From this document alone, it is clear that many practicing Roman Catholics reject the concept of ecumenism and do not participate in it. However, this attitude is in direct contrast to the Roman Catholic decrees Nostra aetate and Unitatis redintegratio, which recognized the value of ecumenism and the unity of christ`s many Churches within it. Ecumenism is the movement to promote Christian unity. Jesus founded a holy, Catholic and apostolic church. Catholic with a capital letter “C” is used for the proper name that the Catholic Church names. In the Creed, Catholic is written with the small “c” to mean ecumenical, universal or throughout the country. When you hear the word ecumenical associated with the word movement, it usually refers to a movement towards greater Christian unity that began in the 20th century. While you are likely to get different opinions about when this movement really began, depending on whether you read the story from a Protestant, Catholic, or Orthodox perspective, some events tend to stand out when you start learning more about the ecumenical movement. One such event was the 1910 World Missionary Conference in Edinburgh, Scotland, attended by 1,200 delegates from most of the major Protestant denominations in North America and Northern Europe. These delegates discussed a number of things, including greater cooperation between Protestant churches in missionary and other efforts.

Ecumenism (/ɪˈkjuːmənɪzəm/), also spelled ecumenism, is the concept and principle in which Christians belonging to different Christian denominations work together to develop closer relations between their churches and promote Christian unity. [2] The adjective ecumenical therefore applies to any interfaith initiative that promotes greater cooperation between Christians and their Churches. The word ecumenical comes from the Greek, where it originally meant universal or represented the whole world. In the late 16th century, the word came into English as a church-related word that meant something that represented the entire Christian world. Ecumenical relations are relations between different types of Christian Churches that aspire to greater unity among themselves. The term ecumenism, as it is used today, refers to interfaith cooperation between different Christian churches. These initiatives can range from local churches of different denominations that organize a soup kitchen for the poor, organize an ecumenical Bible study with participants from different Christian traditions and invite all baptized Christians to participate in a feast of love when the churches celebrate them, to holding an ecumenical Service of the Way of the Cross on Friday during Christian Liturgical Lent, with a service every Friday at one of the other local churches (. B e.g., Catholic, Lutheran, Moravian, Anglican, Reformed and Methodist). [13] [14] The ultimate goal of ecumenism is the recognition of sacramental validity, Eucharistic sharing and the attainment of full communion among the different Christian confessions. [15] There are many different expectations about what this Christian unity looks like, how it is realized, what ecumenical methods should be used, and what the short- and long-term goals of the ecumenical movement should be.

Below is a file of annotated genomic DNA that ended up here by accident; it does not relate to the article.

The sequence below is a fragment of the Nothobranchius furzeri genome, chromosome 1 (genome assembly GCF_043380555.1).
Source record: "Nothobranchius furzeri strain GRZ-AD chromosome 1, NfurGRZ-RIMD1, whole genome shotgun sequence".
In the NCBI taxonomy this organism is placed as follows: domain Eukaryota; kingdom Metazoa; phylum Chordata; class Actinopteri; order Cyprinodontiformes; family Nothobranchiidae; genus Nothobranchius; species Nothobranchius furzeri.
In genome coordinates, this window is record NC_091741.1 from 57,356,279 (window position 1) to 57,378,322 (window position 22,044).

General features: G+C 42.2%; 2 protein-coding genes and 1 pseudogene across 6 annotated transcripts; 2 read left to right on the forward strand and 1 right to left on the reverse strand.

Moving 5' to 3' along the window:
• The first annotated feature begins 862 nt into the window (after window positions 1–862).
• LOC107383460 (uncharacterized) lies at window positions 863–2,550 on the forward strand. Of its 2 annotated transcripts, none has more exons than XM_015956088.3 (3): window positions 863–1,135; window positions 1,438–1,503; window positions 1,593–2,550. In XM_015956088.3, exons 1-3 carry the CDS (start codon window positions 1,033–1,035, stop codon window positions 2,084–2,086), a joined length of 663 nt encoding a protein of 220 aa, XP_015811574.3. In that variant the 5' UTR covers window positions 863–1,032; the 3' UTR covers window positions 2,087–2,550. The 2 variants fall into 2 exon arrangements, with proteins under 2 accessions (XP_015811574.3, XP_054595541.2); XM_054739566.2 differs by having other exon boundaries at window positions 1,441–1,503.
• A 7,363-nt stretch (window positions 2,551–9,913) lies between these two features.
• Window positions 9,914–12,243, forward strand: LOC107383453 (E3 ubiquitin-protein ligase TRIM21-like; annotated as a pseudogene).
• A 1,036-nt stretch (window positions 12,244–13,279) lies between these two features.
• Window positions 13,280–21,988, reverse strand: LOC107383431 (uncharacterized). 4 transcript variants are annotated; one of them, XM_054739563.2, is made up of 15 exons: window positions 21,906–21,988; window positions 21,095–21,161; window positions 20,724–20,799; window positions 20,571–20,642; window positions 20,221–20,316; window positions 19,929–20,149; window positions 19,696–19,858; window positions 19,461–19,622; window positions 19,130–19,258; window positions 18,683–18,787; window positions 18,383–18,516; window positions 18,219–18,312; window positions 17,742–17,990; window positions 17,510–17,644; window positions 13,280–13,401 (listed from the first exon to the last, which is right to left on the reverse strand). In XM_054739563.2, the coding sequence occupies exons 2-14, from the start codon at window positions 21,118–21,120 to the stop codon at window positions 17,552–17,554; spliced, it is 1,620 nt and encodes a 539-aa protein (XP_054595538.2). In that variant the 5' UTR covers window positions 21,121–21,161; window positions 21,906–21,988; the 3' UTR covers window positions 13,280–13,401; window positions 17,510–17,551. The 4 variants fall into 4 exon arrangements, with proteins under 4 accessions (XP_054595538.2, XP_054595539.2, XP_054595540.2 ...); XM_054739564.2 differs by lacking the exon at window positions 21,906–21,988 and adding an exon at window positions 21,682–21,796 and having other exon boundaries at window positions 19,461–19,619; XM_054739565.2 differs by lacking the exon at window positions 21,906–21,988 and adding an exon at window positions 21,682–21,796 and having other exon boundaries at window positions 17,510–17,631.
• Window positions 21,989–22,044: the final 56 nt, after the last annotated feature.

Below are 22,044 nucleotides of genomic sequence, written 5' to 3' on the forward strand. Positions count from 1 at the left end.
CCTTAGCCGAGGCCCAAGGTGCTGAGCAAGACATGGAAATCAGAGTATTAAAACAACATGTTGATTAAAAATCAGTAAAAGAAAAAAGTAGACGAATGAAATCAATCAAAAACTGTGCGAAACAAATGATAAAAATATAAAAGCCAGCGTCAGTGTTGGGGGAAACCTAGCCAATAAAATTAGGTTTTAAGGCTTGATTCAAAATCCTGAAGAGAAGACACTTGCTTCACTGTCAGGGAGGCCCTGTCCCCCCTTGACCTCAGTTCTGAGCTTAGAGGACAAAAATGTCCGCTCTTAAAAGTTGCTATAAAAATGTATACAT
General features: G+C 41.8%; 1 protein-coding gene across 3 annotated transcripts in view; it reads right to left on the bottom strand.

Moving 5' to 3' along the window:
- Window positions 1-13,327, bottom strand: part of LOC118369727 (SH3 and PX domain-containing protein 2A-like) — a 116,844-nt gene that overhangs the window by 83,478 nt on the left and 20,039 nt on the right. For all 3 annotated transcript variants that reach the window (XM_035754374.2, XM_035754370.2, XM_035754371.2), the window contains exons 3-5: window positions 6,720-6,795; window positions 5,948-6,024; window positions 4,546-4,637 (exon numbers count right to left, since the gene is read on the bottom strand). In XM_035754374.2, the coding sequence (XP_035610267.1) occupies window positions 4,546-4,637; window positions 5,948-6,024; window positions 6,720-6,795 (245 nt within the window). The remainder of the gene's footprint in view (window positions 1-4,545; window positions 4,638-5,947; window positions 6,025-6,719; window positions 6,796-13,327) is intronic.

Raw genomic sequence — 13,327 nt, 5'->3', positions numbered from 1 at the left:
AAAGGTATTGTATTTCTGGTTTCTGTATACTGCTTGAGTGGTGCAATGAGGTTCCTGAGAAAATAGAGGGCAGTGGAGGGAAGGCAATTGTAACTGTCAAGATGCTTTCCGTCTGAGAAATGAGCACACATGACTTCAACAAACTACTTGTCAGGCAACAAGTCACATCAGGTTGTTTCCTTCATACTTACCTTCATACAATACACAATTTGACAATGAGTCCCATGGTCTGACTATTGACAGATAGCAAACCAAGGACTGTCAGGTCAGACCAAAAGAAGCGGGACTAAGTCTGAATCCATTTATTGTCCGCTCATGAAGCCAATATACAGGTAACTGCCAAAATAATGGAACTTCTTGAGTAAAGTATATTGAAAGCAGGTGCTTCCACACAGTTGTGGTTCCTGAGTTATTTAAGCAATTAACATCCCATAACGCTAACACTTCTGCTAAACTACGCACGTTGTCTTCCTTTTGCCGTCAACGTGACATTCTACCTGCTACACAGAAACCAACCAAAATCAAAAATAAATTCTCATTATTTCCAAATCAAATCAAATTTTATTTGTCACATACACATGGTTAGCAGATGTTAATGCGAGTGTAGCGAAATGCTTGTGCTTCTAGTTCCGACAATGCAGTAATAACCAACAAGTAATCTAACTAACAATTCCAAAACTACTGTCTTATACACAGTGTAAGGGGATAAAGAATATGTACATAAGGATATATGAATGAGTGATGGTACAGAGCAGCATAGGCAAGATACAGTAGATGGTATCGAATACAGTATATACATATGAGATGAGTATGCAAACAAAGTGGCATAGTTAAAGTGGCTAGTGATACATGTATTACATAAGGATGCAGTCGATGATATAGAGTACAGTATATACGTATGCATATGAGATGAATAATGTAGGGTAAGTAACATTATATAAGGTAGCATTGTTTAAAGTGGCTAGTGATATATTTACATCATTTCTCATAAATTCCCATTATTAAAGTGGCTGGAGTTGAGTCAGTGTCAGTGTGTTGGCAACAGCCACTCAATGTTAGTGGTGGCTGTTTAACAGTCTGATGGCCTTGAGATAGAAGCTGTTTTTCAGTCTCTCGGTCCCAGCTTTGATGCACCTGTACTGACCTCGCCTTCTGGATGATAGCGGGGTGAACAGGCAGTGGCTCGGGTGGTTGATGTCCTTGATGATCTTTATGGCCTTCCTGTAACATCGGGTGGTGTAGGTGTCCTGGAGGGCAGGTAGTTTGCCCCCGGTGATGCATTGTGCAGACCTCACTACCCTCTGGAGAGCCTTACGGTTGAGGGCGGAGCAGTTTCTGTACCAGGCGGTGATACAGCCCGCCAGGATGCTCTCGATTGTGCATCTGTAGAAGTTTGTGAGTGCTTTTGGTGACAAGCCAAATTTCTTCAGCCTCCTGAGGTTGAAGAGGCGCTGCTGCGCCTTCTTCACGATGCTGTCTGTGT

The first significant and lasting split in historical Christianity, the so-called Nestorian schism, came from the Eastern Church, which consisted largely of Eastern Syrian Churches outside the Roman Empire, which left full communion after 431 in response to misunderstandings and personality conflicts at the Council of Ephesus. After fifteen centuries of alienation, the Assyrian Church of the East and the Roman Catholic Church began an ecumenical dialogue in the 1980s, which resulted in an agreement on the issue that divided them in the General Christological Declaration of 1994, which identifies the origin of the schism as largely linguistic, due to problems in translating a very sensitive and precise terminology from Latin into Aramaic and vice versa. Each member church of the Anglican Communion makes its own decisions regarding intercommunion. The 1958 Lambeth Conference recommended that “where there is unrestricted communion in sacris between two Churches which do not belong to the same confessional or confessional family, including mutual recognition and acceptance of ministries, the appropriate term is `full communion`, and that where different degrees of other relations are established as `full communion` by agreement between two of these Churches, is the appropriate term “intercommunion”. Members of the Anglican Communion have generally joined the ecumenical movement and have actively participated in organizations such as the World Council of Churches and the National Council of Churches of Christ in the United States. .